In the same way, Etsy sellers who wholesale their work online must understand that they have to develop excellent working relationships with their wholesale accounts. This involves skill and the knowledge of how to create systems for your business, grow accounts, negotiate, develop workable policies, solicit reorders, cross-sell new lines, maintain regular communication with buyers and perform exemplary customer service.

How will Etsy work for you when you start wholesaling your work there? I don’t know. But if you don’t know either, you need to get a lot more information and education on how to wholesale successfully. Then you can proceed to make smart choices when you start wholesaling online, and possibly add a whole new stabilizing dimension to your creative business.


Author Carolyn Edlund is the founder of Artsy Shark and a business consultant for artists and entrepreneurs. Looking to grow your creative small business? Find out more here.



  1. Thanks for this Carolyn!

    I’ve been an Etsy seller for years, and have just started wholesaling in the last 12 months or so. It’s been a learning experience for me, and I see sellers in the Etsy forums all the time struggling with some of the same wholesale questions. Your blogs, articles, and Etsy team postings have been really helpful.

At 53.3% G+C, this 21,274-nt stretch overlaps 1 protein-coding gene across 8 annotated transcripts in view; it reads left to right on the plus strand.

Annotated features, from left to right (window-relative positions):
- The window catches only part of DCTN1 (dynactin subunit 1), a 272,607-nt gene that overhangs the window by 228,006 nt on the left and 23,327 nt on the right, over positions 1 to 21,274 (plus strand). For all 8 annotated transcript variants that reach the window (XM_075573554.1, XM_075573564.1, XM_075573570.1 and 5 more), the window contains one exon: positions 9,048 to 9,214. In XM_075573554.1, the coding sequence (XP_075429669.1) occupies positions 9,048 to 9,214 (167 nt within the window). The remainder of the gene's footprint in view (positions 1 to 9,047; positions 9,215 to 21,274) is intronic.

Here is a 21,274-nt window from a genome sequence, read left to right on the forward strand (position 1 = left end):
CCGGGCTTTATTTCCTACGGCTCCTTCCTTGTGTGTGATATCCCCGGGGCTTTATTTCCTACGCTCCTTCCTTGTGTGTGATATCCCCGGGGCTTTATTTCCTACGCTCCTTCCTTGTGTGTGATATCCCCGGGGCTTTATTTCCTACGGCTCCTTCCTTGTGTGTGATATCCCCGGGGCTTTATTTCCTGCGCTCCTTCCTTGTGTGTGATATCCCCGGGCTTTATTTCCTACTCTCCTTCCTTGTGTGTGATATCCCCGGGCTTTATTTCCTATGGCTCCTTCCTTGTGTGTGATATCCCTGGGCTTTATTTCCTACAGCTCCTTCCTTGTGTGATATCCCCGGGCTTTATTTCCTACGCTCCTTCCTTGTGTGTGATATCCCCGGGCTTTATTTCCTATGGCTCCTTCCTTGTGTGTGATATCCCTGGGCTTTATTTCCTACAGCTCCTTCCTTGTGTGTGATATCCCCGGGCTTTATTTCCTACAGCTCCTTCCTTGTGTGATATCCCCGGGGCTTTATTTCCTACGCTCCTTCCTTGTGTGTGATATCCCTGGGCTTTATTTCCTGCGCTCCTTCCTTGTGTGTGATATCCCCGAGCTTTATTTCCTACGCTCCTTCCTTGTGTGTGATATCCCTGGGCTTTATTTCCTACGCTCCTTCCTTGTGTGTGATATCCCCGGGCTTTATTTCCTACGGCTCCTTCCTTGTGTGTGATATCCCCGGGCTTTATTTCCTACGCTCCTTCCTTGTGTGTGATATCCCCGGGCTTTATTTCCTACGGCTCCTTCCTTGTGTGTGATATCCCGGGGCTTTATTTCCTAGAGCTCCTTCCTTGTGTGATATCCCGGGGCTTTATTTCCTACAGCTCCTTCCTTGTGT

I’m not sure how Etsy will handle wholesale; it’s been a good venue among many for me. To be honest, I’m a little wary, not only of how they will handle wholesale, but also how adding a wholesale component will affect the rest of Etsy. They originally built their brand based on (the illusion of) micro-businesses selling artisan handmade goods. Adding wholesale (and opening the door wider for larger factories and resellers) could muddy the brand too much.

    Based on prior performance and customer service issues (Etsy still does not offer any phone support for buyers or sellers), I would never put all my wholesale eggs in the Etsy basket.